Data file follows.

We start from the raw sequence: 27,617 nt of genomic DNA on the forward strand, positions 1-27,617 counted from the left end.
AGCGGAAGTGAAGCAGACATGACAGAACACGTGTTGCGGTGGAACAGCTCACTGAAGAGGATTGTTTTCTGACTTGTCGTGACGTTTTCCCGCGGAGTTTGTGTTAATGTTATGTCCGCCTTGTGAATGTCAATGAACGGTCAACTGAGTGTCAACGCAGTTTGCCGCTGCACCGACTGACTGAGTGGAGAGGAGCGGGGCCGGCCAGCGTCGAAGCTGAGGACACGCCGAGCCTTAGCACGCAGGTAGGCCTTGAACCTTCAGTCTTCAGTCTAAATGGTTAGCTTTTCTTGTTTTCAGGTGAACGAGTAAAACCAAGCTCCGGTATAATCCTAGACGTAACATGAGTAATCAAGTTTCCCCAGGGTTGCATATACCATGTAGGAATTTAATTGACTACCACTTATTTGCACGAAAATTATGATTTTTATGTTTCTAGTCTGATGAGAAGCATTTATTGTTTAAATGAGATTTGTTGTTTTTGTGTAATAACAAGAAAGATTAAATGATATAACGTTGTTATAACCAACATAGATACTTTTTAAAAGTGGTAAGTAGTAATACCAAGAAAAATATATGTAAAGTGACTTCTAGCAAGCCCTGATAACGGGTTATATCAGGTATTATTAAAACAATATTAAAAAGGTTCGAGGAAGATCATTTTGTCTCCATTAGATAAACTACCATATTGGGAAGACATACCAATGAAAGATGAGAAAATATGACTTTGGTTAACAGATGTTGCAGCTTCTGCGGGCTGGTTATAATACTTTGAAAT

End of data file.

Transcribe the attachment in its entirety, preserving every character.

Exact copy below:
We start from the raw sequence: 27,617 nt of genomic DNA on the forward strand, positions 1-27,617 counted from the left end.
AGCGGAAGTGAAGCAGACATGACAGAACACGTGTTGCGGTGGAACAGCTCACTGAAGAGGATTGTTTTCTGACTTGTCGTGACGTTTTCCCGCGGAGTTTGTGTTAATGTTATGTCCGCCTTGTGAATGTCAATGAACGGTCAACTGAGTGTCAACGCAGTTTGCCGCTGCACCGACTGACTGAGTGGAGAGGAGCGGGGCCGGCCAGCGTCGAAGCTGAGGACACGCCGAGCCTTAGCACGCAGGTAGGCCTTGAACCTTCAGTCTTCAGTCTAAATGGTTAGCTTTTCTTGTTTTCAGGTGAACGAGTAAAACCAAGCTCCGGTATAATCCTAGACGTAACATGAGTAATCAAGTTTCCCCAGGGTTGCATATACCATGTAGGAATTTAATTGACTACCACTTATTTGCACGAAAATTATGATTTTTATGTTTCTAGTCTGATGAGAAGCATTTATTGTTTAAATGAGATTTGTTGTTTTTGTGTAATAACAAGAAAGATTAAATGATATAACGTTGTTATAACCAACATAGATACTTTTTAAAAGTGGTAAGTAGTAATACCAAGAAAAATATATGTAAAGTGACTTCTAGCAAGCCCTGATAACGGGTTATATCAGGTATTATTAAAACAATATTAAAAAGGTTCGAGGAAGATCATTTTGTCTCCATTAGATAAACTACCATATTGGGAAGACATACCAATGAAAGATGAGAAAATATGACTTTGGTTAACAGATGTTGCAGCTTCTGCGGGCTGGTTATAATACTTTGAAAT